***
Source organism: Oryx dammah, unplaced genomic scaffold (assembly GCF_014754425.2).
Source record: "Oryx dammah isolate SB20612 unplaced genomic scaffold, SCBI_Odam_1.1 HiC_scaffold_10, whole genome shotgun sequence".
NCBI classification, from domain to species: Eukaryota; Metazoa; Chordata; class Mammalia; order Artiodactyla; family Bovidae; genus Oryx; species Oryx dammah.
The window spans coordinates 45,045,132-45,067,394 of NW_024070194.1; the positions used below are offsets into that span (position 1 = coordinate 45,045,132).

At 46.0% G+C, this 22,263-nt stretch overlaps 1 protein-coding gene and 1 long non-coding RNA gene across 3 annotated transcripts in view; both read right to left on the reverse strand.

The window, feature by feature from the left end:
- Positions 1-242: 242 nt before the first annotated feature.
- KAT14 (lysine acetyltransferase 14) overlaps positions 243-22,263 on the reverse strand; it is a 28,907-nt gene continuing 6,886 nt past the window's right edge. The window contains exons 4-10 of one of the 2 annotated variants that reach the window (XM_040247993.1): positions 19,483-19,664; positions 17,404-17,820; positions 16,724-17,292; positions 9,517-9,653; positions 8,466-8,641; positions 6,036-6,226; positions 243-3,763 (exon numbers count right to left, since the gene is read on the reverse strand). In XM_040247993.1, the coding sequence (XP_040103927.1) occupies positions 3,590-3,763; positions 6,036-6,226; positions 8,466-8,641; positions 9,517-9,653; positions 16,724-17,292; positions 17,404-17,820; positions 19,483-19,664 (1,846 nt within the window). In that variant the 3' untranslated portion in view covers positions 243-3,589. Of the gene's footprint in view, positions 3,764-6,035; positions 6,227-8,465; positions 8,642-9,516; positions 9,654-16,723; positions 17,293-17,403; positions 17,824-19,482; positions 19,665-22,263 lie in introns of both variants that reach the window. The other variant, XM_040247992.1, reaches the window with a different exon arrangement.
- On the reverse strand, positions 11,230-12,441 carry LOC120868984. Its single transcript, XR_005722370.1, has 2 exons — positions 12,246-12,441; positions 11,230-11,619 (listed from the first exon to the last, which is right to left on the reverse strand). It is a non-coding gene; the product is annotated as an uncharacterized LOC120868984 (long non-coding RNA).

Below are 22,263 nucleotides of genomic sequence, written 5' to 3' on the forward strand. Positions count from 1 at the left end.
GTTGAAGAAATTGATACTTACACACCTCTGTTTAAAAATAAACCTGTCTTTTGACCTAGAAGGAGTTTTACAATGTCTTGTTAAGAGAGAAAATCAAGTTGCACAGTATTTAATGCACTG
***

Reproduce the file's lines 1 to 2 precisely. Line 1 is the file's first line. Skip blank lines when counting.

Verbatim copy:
Source organism: Oryx dammah, unplaced genomic scaffold (assembly GCF_014754425.2).
Source record: "Oryx dammah isolate SB20612 unplaced genomic scaffold, SCBI_Odam_1.1 HiC_scaffold_10, whole genome shotgun sequence".